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5 classic Thanksgiving TV moments include Charlie Brown and ‘WKRP’s ‘Turkeys Away!’

Here’s one viewer’s guide to Thanksgiving’s best TV moments.

Update: We're bringing back this story, first published in 2017, for Thanksgiving.

You’ve been chased out of the kitchen for sampling Thanksgiving dinner. What can you do to kill time while those enticing smells are wafting? Well, TV and streaming are loaded with Thanksgiving content. You might have to download an app or check cable listings for availability.

Here's one viewer's guide to Thanksgiving's best TV moments:

A Charlie Brown Thanksgiving (1973)

This prime-time TV special is memorable. In the beginning, you see it for what it’s worth: an animation of the storied Peanuts comic strip. The show has a dash of social commentary. Franklin, a Black character, sits alone on one side of the table at Thanksgiving. Other interesting plot points: Linus reads a pilgrim’s prayer and Woodstock, a small bird that’s Snoopy’s pal, carves a turkey, which is an odd sight.

Best bet to see it: Apple TV+ (Free to nonsubscribers Nov. 23-27)

WKRP in Cincinnati: 'Turkey's Away!' (1978)

It all started innocent enough. The WKRP radio station was staging a turkey event as a promotion. The idea was for a helicopter over a shopping mall to release turkeys and have them fly to the ground.

Trouble is, as station general manager Arthur "The Big Guy" Carlson admits later, "As God is my witness. I thought turkeys could fly."

You don't actually see the turkeys land. Newsman Les Nessman narrates the moment perfectly: "They're crashing to the earth right in front of our eyes! One just went through the windshield of a parked car! This is terrible! ... Oh, the humanity! The turkeys are hitting the ground like sacks of wet cement! The crowd is running for their lives!"

Best bet to see it: Apple TV, Amazon.

Cheers: "Thanksgiving Orphans" (1986)

Cheers spent so many of its episodes on character development. So, knowing what we know now about the Cheers gang (everyone knows your name, you know), you knew this Thanksgiving setup was going to be tense. Then comical.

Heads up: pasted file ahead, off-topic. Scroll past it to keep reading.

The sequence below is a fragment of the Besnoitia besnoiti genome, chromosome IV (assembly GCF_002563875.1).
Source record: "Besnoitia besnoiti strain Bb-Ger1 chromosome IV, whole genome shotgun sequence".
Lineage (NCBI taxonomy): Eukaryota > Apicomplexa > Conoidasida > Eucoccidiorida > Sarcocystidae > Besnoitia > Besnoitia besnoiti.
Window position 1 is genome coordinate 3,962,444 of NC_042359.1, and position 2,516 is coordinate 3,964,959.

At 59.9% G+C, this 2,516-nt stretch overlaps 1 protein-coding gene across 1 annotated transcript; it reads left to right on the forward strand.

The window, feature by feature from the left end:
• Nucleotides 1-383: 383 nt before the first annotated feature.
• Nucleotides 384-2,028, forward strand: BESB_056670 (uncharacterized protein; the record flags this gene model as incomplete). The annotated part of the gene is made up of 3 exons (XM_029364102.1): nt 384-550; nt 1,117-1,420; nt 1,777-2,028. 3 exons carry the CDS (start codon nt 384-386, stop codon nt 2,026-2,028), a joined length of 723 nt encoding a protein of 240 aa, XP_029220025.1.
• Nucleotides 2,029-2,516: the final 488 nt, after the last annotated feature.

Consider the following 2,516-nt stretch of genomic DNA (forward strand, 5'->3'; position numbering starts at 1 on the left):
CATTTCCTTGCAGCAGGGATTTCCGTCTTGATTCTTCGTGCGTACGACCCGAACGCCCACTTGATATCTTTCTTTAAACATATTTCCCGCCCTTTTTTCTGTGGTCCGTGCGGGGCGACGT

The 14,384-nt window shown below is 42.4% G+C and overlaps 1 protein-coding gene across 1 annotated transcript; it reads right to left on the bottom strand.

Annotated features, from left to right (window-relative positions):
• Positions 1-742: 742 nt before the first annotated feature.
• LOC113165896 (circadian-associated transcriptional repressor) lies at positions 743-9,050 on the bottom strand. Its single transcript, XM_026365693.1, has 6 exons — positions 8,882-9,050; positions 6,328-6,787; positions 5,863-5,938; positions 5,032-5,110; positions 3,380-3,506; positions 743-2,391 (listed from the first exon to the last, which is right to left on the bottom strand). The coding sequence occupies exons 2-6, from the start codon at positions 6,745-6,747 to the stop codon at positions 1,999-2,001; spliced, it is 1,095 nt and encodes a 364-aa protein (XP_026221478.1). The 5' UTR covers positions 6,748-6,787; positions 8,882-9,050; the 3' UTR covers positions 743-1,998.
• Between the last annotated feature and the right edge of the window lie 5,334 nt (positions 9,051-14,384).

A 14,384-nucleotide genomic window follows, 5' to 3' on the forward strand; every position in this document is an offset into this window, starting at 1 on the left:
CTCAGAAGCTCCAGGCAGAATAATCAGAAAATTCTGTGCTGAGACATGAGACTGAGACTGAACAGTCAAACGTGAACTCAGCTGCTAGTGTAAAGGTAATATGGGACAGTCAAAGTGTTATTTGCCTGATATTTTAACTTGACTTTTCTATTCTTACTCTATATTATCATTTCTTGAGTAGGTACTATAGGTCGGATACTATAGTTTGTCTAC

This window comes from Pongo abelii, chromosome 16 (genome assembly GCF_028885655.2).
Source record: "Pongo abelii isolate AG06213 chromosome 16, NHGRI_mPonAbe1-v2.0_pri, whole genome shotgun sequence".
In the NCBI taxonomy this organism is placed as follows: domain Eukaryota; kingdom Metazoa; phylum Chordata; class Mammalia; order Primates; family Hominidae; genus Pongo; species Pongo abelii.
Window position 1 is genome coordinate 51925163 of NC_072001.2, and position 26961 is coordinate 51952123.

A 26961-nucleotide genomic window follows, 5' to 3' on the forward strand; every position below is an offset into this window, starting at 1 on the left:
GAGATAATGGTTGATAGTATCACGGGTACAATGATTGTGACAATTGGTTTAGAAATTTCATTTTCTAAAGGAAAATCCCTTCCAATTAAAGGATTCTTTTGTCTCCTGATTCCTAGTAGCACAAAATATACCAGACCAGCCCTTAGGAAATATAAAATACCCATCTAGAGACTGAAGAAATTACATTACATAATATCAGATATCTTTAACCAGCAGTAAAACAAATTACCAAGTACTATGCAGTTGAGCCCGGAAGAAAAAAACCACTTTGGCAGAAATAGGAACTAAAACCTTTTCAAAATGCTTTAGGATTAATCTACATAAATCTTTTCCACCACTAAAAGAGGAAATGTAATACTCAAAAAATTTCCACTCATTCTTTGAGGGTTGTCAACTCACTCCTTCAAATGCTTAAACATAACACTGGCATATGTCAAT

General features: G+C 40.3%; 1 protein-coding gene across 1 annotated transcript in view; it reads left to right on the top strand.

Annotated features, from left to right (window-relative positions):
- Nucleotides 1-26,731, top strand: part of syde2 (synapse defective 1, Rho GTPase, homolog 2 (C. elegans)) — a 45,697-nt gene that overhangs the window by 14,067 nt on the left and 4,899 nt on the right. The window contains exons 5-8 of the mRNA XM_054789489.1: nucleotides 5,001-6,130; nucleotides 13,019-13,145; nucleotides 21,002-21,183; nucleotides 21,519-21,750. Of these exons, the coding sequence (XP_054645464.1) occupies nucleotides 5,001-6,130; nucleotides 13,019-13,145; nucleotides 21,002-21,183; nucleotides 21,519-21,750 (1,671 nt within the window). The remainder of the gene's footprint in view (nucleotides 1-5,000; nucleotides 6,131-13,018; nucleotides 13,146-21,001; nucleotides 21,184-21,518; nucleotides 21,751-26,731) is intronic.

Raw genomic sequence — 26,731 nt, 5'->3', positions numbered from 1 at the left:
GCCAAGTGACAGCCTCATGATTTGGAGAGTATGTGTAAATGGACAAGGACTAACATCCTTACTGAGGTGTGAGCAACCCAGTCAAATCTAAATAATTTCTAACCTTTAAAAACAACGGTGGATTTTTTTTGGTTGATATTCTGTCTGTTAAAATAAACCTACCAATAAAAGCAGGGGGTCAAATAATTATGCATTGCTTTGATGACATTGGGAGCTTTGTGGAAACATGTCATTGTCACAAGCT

In an episode spent away from the bar, the regulars converge at Carla’s home for a potluck dinner. Sam, Frasier, Cliff, Norm, Woody and Diane show up. If you know about the gang’s dynamic, you’re waiting for something awkward to happen when they take a seat for dinner. When Carla and Norma start blaming each other for the turkey not being ready, Norm throws peas at Carla and the food starts flying. There are a couple of twists in the end, but the food fight itself is a classic sight worth playing in slow motion.

Best bet to see it: Available on Apple TV, YouTube, Paramount+, Vudu, Peacock, Amazon Prime, Google Play.

Bewitched: "Samantha's Thanksgiving to Remember" (1967)

This Bewitched episode combined the elements of lovable but bumbling Aunt Clara, Samantha Stephens in pilgrim attire and Darrin Stephens (the original one) way out of his element. For those unfamiliar with the show’s premise, Samantha and Aunt Clara are witches and Darrin is a mortal.

Thanks to Aunt Clara, the Stephens household and busy-body neighbor Gladys Kravitz are transported to 1620s Plymouth.

What’s funny is the irony: Darrin, surrounded by witches in his household, is believed to be a witch as well. He’s even put on trial, but Samantha’s powers save the day.

Best bet to see it: Apple TV

Everybody Loves Raymond: "No Fat" (1998)

Sitcoms nearly always have matriarchs and Everybody Loves Raymond has fun with Marie (Doris Roberts), the overbearing mom to Ray (Ray Romano). In this episode, Marie decides that she and her husband, Frank (Peter Boyle) need a healthier diet. That means Marie can’t stage one of her grand Thanksgiving meals. Instead, Marie makes an entire meal of tofu turkey, nowhere near the robust meal that this Italian-American family living in Long Island expected.

Best bet to see it: Apple TV

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